Lena Rose Orlando, assistant director of special programs in the Office of the Vice President for Student Affairs, enjoys helping students.
During a leisurely lunch at a favorite campus eatery, Lena Rose Orlando rests her chin on her hand and contemplates her 14 years as a staff member at Syracuse University. She's a veteran of several administrative offices who's known for her ability to adapt and eagerness to assist students. "I keep reinventing my role here," she says with a smile. "I enjoy my work no matter what title I have."|
Students and colleagues across campus have become familiar with Orlando's comforting manner. She has worked as a secretary and a crisis counselor, and is now assistant director of special programs in the Office of the Vice President for Student Affairs. "No matter where I am on campus, I feel comfortable," she says.
Orlando happened upon her first University position quite by accident. She was taking a break from the workplace to raise her children when she received a call from a campus friend. The then-communication sciences department was looking for a secretary. "I was having a good time in the real world when I got this call," Orlando says. "At first I laughed and told my friend, 'I am not a secretary.' I couldn't even type, but I ended up doing it anyway."
What initially seemed an unlikely job proved a perfect fit for Orlando. The University environment felt like home. "I'm one of those people who has to be 'Mom' to everyone, and this was a natural place to be Mom for a lot of people."
Orlando later moved on to the Maxwell School of Citizenship and Public Affairs, where she worked as a liaison with the National Academy on Aging. In 1990, she became a student advocate at the University R.A.P.E. Center. "Before long, there was an opening for a sexual assault response coordinator, and I took the job," she says.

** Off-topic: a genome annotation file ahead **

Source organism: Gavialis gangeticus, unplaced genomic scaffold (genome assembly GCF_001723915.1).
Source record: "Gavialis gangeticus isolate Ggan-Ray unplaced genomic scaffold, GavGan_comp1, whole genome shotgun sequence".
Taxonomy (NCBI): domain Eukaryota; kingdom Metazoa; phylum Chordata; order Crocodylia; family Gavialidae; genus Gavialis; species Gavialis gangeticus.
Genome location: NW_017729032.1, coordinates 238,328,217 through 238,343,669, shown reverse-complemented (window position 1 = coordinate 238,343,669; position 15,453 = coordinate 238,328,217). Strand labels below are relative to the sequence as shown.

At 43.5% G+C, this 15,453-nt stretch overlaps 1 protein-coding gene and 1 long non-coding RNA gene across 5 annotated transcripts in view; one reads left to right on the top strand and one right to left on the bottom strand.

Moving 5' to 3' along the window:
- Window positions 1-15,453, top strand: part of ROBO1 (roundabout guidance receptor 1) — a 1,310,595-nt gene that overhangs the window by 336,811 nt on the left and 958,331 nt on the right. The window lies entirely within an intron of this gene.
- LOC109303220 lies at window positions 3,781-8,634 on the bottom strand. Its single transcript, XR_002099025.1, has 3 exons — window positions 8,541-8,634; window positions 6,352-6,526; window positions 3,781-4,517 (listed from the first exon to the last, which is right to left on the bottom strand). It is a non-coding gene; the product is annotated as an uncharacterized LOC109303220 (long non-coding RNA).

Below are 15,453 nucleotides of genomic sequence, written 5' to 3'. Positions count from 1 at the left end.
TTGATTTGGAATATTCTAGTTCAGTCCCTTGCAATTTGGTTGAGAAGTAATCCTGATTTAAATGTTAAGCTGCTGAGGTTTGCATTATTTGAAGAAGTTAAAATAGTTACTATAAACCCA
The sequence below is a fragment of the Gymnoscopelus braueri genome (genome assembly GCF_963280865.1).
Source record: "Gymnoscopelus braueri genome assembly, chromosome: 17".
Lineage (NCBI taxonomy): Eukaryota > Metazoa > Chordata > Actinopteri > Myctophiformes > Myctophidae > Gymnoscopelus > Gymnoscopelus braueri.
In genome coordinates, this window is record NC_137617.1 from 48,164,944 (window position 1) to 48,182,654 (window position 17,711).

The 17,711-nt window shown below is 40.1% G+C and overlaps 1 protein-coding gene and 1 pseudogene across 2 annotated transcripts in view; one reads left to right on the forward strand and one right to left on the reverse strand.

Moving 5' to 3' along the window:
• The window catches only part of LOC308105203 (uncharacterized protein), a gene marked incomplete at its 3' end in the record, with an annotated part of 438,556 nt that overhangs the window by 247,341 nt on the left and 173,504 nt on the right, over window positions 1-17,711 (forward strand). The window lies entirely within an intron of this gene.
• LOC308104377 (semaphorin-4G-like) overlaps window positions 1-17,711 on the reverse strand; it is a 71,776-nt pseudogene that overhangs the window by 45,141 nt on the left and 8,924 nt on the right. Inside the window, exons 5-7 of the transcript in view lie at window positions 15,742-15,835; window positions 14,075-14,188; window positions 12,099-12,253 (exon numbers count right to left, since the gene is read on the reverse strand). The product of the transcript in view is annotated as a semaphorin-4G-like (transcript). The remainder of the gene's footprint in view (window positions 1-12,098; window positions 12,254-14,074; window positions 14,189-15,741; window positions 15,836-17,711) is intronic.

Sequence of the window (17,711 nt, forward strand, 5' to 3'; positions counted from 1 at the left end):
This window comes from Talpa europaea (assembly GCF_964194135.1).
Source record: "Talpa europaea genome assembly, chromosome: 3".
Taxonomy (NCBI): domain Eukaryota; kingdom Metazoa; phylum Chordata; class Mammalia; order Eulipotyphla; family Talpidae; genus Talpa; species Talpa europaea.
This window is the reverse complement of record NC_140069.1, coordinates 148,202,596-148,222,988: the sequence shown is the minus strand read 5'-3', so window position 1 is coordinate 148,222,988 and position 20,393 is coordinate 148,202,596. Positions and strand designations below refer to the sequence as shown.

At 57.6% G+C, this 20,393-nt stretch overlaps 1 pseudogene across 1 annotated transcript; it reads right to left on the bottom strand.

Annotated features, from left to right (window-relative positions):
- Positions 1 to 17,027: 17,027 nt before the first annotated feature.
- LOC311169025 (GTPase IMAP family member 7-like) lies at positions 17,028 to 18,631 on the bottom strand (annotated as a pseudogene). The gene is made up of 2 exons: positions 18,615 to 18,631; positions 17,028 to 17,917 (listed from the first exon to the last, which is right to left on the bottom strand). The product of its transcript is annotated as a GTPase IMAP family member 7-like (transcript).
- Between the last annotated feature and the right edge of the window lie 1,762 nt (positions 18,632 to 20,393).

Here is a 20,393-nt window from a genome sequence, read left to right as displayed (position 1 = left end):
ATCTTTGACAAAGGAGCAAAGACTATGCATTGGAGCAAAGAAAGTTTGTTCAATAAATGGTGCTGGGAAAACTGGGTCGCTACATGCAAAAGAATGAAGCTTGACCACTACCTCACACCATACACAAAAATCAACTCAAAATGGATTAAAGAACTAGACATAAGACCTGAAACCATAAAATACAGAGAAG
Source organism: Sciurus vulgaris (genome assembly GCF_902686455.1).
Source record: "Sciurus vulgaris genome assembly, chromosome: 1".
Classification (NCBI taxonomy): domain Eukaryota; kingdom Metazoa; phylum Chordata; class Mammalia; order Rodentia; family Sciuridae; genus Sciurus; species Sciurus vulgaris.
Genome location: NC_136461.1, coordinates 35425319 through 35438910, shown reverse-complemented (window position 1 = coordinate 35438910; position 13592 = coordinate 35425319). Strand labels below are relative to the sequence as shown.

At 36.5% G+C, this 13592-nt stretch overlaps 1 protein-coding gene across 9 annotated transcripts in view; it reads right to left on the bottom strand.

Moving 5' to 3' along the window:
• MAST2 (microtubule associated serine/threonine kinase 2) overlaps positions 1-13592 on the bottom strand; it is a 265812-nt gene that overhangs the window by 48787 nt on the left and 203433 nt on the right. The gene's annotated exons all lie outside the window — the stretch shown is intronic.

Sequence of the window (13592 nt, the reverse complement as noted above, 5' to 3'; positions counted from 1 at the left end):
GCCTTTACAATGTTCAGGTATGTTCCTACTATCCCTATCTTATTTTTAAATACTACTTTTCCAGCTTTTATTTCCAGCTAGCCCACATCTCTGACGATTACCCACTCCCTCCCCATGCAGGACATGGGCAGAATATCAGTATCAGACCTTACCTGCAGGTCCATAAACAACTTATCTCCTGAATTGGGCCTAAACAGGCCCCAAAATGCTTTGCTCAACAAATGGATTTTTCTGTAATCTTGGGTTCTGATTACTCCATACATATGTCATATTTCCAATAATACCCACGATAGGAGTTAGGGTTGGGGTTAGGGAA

For two years, Orlando spent countless hours researching the effects of Rohypnol, commonly referred to as the "date-rape drug." She believed it was important for students to have the facts about the drug, and she became a frequent speaker at sorority and fraternity houses on the subject. "I did tons of research," Orlando says. "It was an issue I took to heart."
Orlando also implemented a dramatic publicity project for the R.A.P.E. Center. Bright orange stickers with the center's phone number were posted in nearly every rest room on campus. "The stickers were an easy way for students to learn about us," Orlando says. "Some people thought it was a pretty drastic idea at first, but I thought it was worth doing even if just one student came forward and sought help."
Orlando's efforts at the R.A.P.E. Center earned her a Chancellor's Citation. The work, she says, was often emotionally draining, but she knows she and the staff helped many students. "We took the center to another level," she says.
She recently accepted her position in the Office of the Vice President for Student Affairs, which allows her to continue making personal connections with as many students as possible. "You have to be willing to go the extra distance to help students," she says.
Orlando oversees special student recognition programs, coordinates activities for student commuters, and meets with students who are considering leaving the University. "Sometimes, you just talk to them and that's all it takes," Orlando says. "We do everything in our power to share what the University offers. Why would we let somebody go and settle for something less?"
Barry Wells, vice president for student affairs and dean of student relations, admires Orlando's dedication. "Through the power of her character and personality, Lena Rose has had a profound effect on many students," he says. "Students and colleagues find she is easy to work with, possesses outstanding interpersonal skills, and, as a skilled listener, is always open to the views and opinions of others. My respect for and admiration of Lena Rose's philosophy of education and approach to students and their needs have increased markedly over the years, as we have worked together successfully for the welfare of our students."